So Many Shows, So Little Time
Great art and great crowds, but I couldn’t help imagining what it would be like with a streetcar connecting all the galleries.
Near-freezing temperatures and calm, cloudy skies set the stage for the first 2015 Gallery Night, Friday January 16th.
The streets of Milwaukee, quite passable and rather walkable even in good shoes, were well-trod by the thousands who made their way to the 38 official (and many more unofficial) participants of the four-times-a-year art event, presented for its 27th year by the Historic Third Ward Association.
A first stop for many was Urban Milwaukee: The Store, 755 N. Milwaukee St., where “Milwaukee Love for Gallery Night (featuring Jake Rostermundt, Brittany Higgins and DearMKE)” gets the award for longest art show title.
Fellow photographer Brit Higgins shows old places from new perspectives, including a southbound look across the Edward D. Holton Marsupial Bridge that must have been taken from high up a railroad embankment retaining wall. No wonder photographers have such a hard time getting life insurance.
The audience was largely from the urban young professional set, just exactly the kinds of folks who will be taking the streetcar to Urban Milwaukee: The Store not too many Gallery Nights from now. Next door, at an adjoining suite at 757 N. Milwaukee St., a storefront that is soon to be “Rock Paper Scissors” was turned into an impromptu movie theater for the screening of DearMKE, a series of twelve short films that “tell Milwaukee stories in an organic, unscripted way,” as the film’s promo notes. Among the films was one of artist Reginald Baylor preparing for an earlier Gallery Night at his Plaid Tuba studio in the Historic Third Ward.
While the Third Ward is certainly the nucleus of the events, with the Marshall Building its Ground Zero, the art night contagion has clearly spread throughout the surrounding neighborhoods. You know, the kinds of places that will soon be readily reachable by streetcar, like the Grohmann Museum at MSOE, 1025 N. Broadway, located a very walkable two blocks from a planned stop on the route’s first phase.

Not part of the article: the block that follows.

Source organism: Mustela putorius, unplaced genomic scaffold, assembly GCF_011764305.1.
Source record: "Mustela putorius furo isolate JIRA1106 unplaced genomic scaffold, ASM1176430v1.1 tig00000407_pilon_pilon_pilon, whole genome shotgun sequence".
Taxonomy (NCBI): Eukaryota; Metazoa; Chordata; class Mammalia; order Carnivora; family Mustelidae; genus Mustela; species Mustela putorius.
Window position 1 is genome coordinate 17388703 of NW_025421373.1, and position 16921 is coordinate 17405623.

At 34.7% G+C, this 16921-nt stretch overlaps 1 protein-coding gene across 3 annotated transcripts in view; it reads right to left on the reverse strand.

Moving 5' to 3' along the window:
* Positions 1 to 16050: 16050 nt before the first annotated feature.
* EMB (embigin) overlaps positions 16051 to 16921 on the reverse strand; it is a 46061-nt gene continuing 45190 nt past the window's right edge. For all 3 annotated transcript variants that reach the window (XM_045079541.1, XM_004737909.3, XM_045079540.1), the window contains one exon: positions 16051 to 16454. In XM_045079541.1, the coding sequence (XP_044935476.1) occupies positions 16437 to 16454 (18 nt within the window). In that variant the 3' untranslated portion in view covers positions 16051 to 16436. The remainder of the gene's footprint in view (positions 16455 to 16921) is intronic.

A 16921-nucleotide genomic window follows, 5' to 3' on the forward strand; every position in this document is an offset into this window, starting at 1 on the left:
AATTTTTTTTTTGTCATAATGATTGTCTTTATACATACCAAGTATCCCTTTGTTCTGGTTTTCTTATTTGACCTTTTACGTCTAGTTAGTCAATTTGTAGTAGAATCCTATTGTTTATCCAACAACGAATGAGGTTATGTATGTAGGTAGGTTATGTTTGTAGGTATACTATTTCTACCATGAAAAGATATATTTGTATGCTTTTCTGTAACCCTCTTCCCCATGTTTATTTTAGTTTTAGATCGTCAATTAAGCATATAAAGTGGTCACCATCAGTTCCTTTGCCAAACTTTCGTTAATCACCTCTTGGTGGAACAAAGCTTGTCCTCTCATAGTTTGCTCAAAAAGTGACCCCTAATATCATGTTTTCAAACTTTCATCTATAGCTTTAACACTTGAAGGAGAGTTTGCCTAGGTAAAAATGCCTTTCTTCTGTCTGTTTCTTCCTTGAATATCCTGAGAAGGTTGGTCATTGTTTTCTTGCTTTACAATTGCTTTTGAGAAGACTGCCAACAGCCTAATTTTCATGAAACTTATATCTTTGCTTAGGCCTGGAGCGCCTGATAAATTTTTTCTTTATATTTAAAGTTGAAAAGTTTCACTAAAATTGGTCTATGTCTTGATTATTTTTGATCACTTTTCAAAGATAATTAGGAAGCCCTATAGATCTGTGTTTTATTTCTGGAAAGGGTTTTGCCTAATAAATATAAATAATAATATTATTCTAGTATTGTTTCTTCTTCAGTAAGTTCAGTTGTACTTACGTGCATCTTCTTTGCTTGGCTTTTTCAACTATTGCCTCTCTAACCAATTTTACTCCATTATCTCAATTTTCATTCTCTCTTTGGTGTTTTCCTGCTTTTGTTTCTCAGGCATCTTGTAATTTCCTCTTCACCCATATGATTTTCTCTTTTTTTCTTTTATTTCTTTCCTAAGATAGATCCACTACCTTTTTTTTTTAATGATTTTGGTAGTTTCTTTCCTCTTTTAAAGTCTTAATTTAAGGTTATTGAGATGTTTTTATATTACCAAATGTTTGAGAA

Gallery Night was the opening of its latest exhibition, “The Art of the Milwaukee Road,” a rail-themed exhibition, appropriately enough, featuring “paintings, prints, maps and photos from a time when railways and the Milwaukee Road formed the backbone of local, regional and national industry and transportation.”
A lecture hall was filled to capacity by an audience awaiting a program on the exhibition. Most of the items are from the Milwaukee Public Library’s Milwaukee Road collection, one of the city’s major archives. An exception is a rather abstract 1960’s painting of one of the Milwaukee Road’s Illinois facilities, painted by a little known artist who signed his work, “Miller.”
The painting had hung in the offices of Larry Adelson, whose job was to terminate the affairs of the bankrupt railroad. When that messy process was completed, Adelson was easily convinced that the Grohmann collection would be a good repository for the work. It hung in a classroom facility for about 10 years or so until James R. Kieselburg II, the museum’s director, appropriated it for the show. “And now I want to keep it!” he said.
Among the attendees was Andy Nunemaker, who visited with a friend and appeared quite impressed with the event. The House Confidential honoree is one of Milwaukee’s more active collectors.
While the lecture went on at the Grohmann, so did business at DeLind Gallery of Fine Art in the venerable George Watts & Son building at the northwest corner of E. Mason and N. Jefferson streets in East Town. Bill DeLind is offering selections from his personal collection, gathered over the course of a half-century, and each bearing the date of its acquisition.